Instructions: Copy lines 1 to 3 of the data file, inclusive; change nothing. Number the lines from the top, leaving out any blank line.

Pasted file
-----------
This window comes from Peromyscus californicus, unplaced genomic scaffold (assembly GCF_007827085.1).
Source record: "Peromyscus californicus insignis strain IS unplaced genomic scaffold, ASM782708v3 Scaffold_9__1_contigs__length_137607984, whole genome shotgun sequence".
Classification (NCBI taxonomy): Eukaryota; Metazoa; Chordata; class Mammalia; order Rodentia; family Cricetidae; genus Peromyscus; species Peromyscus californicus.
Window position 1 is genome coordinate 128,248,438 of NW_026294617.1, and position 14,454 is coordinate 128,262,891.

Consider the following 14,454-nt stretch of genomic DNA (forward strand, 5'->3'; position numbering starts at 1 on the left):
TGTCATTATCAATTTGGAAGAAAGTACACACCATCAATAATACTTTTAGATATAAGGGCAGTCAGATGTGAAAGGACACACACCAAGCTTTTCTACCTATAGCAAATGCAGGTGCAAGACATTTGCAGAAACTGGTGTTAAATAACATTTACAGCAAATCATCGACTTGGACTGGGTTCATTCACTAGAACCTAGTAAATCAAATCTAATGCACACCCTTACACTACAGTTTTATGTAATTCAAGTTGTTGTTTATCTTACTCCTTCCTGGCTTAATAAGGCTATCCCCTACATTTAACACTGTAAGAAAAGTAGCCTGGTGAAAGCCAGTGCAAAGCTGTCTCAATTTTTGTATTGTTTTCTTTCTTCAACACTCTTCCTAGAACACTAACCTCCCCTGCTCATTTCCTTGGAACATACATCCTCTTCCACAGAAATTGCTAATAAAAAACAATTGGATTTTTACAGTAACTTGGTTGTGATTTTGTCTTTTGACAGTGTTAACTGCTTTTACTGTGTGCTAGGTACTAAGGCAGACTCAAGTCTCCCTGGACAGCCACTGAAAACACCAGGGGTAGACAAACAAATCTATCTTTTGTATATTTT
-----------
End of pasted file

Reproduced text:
This window comes from Peromyscus californicus, unplaced genomic scaffold (assembly GCF_007827085.1).
Source record: "Peromyscus californicus insignis strain IS unplaced genomic scaffold, ASM782708v3 Scaffold_9__1_contigs__length_137607984, whole genome shotgun sequence".
Classification (NCBI taxonomy): Eukaryota; Metazoa; Chordata; class Mammalia; order Rodentia; family Cricetidae; genus Peromyscus; species Peromyscus californicus.